What makes a good project manager? What makes a great project leader?
In this guest post, Martin Webster shares what he believes are four essential hallmarks of a project leader, and introduces some critical skills, thinking and behaviours for leading projects.
By and large it is our failures that civilise us. Our successes merely confirm our bad habits. – Clive James
Now, before I begin, I think it is important to characterise the project leader and project manager.
Because change is the province of leadership and projects are a means of change.
Managing business change is tough. It’s tough because change is about people. Some people will support the project manager whereas others will actively sabotage your endeavours.
Inevitably things won’t go to plan and tensions will rise. People start to question outcomes or behave unpredictably. Barriers go up and people pass blame. The only certainty is no one can be relied upon to keep their integrity.
This is the territory in which the project manager operates. And, it is the project manager who has to hold things together and negotiate through the conflict.
This calls for leadership. While good planning and a good project schedule help, it is project leadership that creates the right conditions for success.
So, let’s take a look at four essential hallmarks of the project leader.
1. The Art and Practise of Learning
Do you learn? And, I don’t mean, do you learn from mistakes? Although I agree this is important.
No, I’m asking: are you open to continually learning more?
The first essential hallmark of the project leader is learning to learn. Or, as Peter Senge puts it: “[learning] whatever we need to learn in order to achieve the results we truly desire.”
But, what does this mean? And why is this important?
The greatest danger in times of turbulence is not the turbulence; it is to act with yesterday’s logic. – Peter Drucker
Let me explain …
The world is rapidly changing. What we learn from first hand experience is not enough. Neither is second-hand learning!
Yet many people continue to do the same old thing. They jump in headfirst thinking they’ve seen or done it before.
But they haven’t! Life just isn’t that simple.
The project leader must learn from their experiences. Simply learning their experiences does not help.
2. Balancing Stakeholder Expectations
Project leaders invest in relationships.
This means the project manager knows how to convey information to keep the project on track, and how to receive information whether good or bad.
To keep stakeholders in balance the project leader adopts effective communication strategies to:
- raise or lower stakeholder expectations, and
- relay crucial information or instructions to keep the project on track.
What’s more, the project leader will actively receive back information to stay in control. Information, not data, is key to success. Progress reports have their use, but they are always open to interpretation.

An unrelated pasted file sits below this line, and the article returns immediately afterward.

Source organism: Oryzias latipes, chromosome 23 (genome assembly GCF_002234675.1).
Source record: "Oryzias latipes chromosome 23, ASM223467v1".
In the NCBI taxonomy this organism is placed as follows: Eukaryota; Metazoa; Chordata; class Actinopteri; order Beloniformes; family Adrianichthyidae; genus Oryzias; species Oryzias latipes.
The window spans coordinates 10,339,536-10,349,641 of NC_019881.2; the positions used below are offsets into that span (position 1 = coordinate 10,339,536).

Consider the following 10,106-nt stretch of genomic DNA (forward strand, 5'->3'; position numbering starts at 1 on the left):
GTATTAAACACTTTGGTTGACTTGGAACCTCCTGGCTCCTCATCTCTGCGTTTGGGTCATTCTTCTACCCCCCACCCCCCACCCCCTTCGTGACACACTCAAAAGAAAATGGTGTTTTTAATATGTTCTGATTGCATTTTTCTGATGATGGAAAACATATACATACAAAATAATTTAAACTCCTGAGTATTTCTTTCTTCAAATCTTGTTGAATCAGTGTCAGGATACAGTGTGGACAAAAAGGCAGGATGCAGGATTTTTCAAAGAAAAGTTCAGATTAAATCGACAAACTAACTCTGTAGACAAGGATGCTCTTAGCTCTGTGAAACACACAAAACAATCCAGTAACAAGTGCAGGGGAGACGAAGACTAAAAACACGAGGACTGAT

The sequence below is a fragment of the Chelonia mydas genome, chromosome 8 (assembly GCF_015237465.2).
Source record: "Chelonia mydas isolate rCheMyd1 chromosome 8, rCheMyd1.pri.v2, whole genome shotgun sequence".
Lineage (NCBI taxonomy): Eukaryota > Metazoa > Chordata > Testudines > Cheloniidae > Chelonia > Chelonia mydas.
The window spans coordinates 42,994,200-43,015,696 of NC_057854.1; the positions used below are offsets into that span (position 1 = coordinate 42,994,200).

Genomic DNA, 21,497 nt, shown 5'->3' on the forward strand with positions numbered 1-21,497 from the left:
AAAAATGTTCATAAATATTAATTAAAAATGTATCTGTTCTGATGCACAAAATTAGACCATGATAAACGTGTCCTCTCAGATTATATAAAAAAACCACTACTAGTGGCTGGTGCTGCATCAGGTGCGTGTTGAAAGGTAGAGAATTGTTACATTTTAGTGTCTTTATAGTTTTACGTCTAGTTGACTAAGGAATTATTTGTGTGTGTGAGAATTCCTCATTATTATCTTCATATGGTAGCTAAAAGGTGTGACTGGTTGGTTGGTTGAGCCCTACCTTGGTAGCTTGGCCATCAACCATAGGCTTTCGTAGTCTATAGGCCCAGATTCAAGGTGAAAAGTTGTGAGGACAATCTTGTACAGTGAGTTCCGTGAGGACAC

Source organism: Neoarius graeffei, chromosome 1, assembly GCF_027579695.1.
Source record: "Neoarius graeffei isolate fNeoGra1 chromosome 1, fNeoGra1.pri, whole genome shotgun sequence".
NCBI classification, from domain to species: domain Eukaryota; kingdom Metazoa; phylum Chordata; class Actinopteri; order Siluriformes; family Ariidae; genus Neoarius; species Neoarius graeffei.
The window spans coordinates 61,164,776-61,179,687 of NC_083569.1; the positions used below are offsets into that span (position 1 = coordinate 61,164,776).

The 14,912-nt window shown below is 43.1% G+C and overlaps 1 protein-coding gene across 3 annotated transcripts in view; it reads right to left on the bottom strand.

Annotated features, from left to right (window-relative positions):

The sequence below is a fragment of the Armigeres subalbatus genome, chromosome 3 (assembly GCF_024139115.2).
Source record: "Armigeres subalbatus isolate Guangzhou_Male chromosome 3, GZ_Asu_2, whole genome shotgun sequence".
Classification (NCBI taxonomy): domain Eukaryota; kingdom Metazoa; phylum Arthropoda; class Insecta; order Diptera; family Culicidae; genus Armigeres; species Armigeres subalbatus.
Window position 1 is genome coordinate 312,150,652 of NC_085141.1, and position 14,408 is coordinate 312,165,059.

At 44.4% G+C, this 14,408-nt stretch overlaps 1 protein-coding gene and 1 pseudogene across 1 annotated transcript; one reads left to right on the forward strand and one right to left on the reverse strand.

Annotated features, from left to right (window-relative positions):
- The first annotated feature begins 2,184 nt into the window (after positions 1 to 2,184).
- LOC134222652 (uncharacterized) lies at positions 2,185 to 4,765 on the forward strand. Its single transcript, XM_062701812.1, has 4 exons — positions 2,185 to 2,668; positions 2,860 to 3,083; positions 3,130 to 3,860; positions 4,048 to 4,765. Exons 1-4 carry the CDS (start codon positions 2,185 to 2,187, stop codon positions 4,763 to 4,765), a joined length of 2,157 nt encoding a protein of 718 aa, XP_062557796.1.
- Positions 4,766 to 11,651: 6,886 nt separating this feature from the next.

Whether times are good or bad, happy or sad. – Al Green
Communication has to be thought out. This means asking the right questions:
- What are my [sponsor’s | stakeholder’s | team’s] priorities?
- What makes them happy?
- What makes them sad?
- And, what raises their spirits?
To answer these questions, the project leader invests in relationships. The project leader connects with his stakeholders … learning how to listen and to appreciate others.
Similarly, when seeking out information, the project leader asks:
- How will I know I am making progress?
- Who is the best person to say it is true?
- How do I get them to tell me?
- And, how do I earn their trust?
3. Planning and Coordinating Change
Planning and coordinating projects has little to do with processes — managing risk, project planning and scheduling, and so on — and so much more to do with awareness and communication.
Projects are about delivering change, and when we want people to change, sending out rational messages is not enough.
People are emotional beings. Seeing is believing.
So, to plan and coordinate change, the project manager must be seen to lead.
Resistance is thought transformed into feeling. Change the thought that creates the resistance, and there is no more resistance. – Robert Conklin
In fact, there is no greater motivation than the project leader who is leading by example.
Preparing people for change calls for good communication and setting the right example. Make the things you want to see in others part of your daily routine.
Only then will people see and believe why change is needed.
4. Leading People
So, the fourth essential hallmark is leading people.
Projects succeed — or fail — for a variety of reasons. But they are most likely to be successful when those central to change work together as a team.
You may be gifted with the best people, but that won’t guarantee success. Indeed the best people may not perform as well as those with different abilities when there is little team cohesion.
When we are no longer able to change a situation, we are challenged to change ourselves. – Victor Frankl
The project leaders task is to lead people with a common goal, and to acknowledge that every success depends on the achievement of others.
So, the project leader is responsible for creating team unity. To bring together a group of highly talented people and make change happen.
It is not enough to simply manage a cross-functional team. You must lead from the front, and bring together the four essential hallmarks of the project leader.
That is, learn to learn, invest in relationships, communicate with passion and understanding, and be seen to lead.